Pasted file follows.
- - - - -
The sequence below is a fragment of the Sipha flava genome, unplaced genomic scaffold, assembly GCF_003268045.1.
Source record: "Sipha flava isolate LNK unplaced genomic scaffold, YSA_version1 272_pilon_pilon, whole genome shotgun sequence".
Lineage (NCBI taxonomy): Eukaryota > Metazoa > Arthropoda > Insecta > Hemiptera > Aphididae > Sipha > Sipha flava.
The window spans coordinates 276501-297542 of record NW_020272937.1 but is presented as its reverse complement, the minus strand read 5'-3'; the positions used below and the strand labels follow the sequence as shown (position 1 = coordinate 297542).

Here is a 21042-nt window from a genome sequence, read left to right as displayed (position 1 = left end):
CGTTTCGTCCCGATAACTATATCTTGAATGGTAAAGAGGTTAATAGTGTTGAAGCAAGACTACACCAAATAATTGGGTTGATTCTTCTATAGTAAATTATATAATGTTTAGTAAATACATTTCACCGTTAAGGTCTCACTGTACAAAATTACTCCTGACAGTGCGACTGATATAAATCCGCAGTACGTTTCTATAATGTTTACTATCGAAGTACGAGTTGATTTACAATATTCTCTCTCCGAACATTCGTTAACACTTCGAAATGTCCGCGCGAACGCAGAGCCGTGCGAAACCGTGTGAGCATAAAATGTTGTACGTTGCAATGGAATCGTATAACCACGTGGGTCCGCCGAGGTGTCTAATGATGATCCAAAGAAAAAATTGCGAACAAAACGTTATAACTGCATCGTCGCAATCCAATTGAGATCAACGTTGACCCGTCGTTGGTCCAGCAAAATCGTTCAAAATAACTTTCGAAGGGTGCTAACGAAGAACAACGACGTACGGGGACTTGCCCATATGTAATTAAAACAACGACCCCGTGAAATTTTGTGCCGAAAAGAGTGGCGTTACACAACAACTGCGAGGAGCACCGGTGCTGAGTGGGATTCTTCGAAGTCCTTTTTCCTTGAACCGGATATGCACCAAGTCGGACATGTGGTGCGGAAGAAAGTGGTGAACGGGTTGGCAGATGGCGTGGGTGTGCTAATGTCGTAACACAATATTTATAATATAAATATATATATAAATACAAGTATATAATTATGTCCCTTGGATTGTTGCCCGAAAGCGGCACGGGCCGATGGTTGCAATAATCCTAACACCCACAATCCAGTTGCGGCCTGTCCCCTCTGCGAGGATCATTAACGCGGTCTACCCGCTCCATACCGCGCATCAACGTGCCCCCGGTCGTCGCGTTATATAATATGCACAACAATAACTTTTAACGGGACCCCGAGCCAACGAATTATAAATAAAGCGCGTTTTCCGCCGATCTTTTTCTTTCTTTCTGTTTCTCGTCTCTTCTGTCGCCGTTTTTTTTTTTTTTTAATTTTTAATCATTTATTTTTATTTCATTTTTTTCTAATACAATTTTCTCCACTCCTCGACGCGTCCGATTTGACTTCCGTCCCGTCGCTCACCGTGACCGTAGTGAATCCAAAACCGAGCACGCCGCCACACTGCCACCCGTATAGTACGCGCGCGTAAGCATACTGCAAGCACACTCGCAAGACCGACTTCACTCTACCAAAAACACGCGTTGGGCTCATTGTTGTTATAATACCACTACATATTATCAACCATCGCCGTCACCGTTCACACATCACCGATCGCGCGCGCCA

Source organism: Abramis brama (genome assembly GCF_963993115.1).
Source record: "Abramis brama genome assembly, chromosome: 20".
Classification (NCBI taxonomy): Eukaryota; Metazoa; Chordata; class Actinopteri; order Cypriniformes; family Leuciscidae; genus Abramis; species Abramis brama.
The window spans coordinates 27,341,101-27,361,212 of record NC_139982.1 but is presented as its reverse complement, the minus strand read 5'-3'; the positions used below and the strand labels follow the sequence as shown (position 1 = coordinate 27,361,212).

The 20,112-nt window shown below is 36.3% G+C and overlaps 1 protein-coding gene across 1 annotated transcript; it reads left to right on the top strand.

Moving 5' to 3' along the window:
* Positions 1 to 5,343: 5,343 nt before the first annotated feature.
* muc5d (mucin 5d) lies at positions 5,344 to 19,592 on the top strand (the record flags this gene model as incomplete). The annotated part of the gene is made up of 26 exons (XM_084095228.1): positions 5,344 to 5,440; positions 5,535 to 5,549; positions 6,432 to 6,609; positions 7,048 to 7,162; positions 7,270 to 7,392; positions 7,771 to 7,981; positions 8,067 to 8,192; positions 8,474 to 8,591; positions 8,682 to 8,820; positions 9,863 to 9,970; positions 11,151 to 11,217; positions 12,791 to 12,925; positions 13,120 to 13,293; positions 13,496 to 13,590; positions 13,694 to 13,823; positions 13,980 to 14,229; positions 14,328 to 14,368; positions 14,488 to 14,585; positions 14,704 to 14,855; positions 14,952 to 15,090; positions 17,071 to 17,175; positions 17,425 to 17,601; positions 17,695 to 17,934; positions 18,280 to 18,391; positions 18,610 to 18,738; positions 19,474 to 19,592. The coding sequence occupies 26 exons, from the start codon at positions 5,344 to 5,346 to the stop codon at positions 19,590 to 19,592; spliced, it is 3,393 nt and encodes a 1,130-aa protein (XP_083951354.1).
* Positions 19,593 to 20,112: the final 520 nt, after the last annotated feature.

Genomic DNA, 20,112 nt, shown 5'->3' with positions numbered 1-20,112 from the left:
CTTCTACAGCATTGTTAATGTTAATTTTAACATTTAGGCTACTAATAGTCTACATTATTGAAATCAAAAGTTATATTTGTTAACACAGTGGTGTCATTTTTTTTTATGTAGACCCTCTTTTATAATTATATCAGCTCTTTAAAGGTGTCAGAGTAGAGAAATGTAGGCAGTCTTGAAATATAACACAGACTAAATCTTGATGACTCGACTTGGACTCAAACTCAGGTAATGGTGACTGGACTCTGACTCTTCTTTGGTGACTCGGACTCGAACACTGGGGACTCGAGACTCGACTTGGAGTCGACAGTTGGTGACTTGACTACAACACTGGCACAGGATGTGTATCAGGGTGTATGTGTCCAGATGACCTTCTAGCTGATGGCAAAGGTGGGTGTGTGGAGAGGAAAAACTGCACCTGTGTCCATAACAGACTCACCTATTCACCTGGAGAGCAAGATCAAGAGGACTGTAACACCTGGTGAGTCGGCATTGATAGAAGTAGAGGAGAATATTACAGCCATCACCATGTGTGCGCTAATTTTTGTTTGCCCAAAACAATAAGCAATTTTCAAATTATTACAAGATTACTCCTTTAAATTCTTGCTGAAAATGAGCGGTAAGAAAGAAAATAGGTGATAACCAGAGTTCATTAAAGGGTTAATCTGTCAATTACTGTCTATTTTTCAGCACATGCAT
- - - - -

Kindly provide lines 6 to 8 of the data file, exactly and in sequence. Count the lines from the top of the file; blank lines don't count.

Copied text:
CGTTTCGTCCCGATAACTATATCTTGAATGGTAAAGAGGTTAATAGTGTTGAAGCAAGACTACACCAAATAATTGGGTTGATTCTTCTATAGTAAATTATATAATGTTTAGTAAATACATTTCACCGTTAAGGTCTCACTGTACAAAATTACTCCTGACAGTGCGACTGATATAAATCCGCAGTACGTTTCTATAATGTTTACTATCGAAGTACGAGTTGATTTACAATATTCTCTCTCCGAACATTCGTTAACACTTCGAAATGTCCGCGCGAACGCAGAGCCGTGCGAAACCGTGTGAGCATAAAATGTTGTACGTTGCAATGGAATCGTATAACCACGTGGGTCCGCCGAGGTGTCTAATGATGATCCAAAGAAAAAATTGCGAACAAAACGTTATAACTGCATCGTCGCAATCCAATTGAGATCAACGTTGACCCGTCGTTGGTCCAGCAAAATCGTTCAAAATAACTTTCGAAGGGTGCTAACGAAGAACAACGACGTACGGGGACTTGCCCATATGTAATTAAAACAACGACCCCGTGAAATTTTGTGCCGAAAAGAGTGGCGTTACACAACAACTGCGAGGAGCACCGGTGCTGAGTGGGATTCTTCGAAGTCCTTTTTCCTTGAACCGGATATGCACCAAGTCGGACATGTGGTGCGGAAGAAAGTGGTGAACGGGTTGGCAGATGGCGTGGGTGTGCTAATGTCGTAACACAATATTTATAATATAAATATATATATAAATACAAGTATATAATTATGTCCCTTGGATTGTTGCCCGAAAGCGGCACGGGCCGATGGTTGCAATAATCCTAACACCCACAATCCAGTTGCGGCCTGTCCCCTCTGCGAGGATCATTAACGCGGTCTACCCGCTCCATACCGCGCATCAACGTGCCCCCGGTCGTCGCGTTATATAATATGCACAACAATAACTTTTAACGGGACCCCGAGCCAACGAATTATAAATAAAGCGCGTTTTCCGCCGATCTTTTTCTTTCTTTCTGTTTCTCGTCTCTTCTGTCGCCGTTTTTTTTTTTTTTTAATTTTTAATCATTTATTTTTATTTCATTTTTTTCTAATACAATTTTCTCCACTCCTCGACGCGTCCGATTTGACTTCCGTCCCGTCGCTCACCGTGACCGTAGTGAATCCAAAACCGAGCACGCCGCCACACTGCCACCCGTATAGTACGCGCGCGTAAGCATACTGCAAGCACACTCGCAAGACCGACTTCACTCTACCAAAAACACGCGTTGGGCTCATTGTTGTTATAATACCACTACATATTATCAACCATCGCCGTCACCGTTCACACATCACCGATCGCGCGCGCCA

Source organism: Abramis brama (genome assembly GCF_963993115.1).
Source record: "Abramis brama genome assembly, chromosome: 20".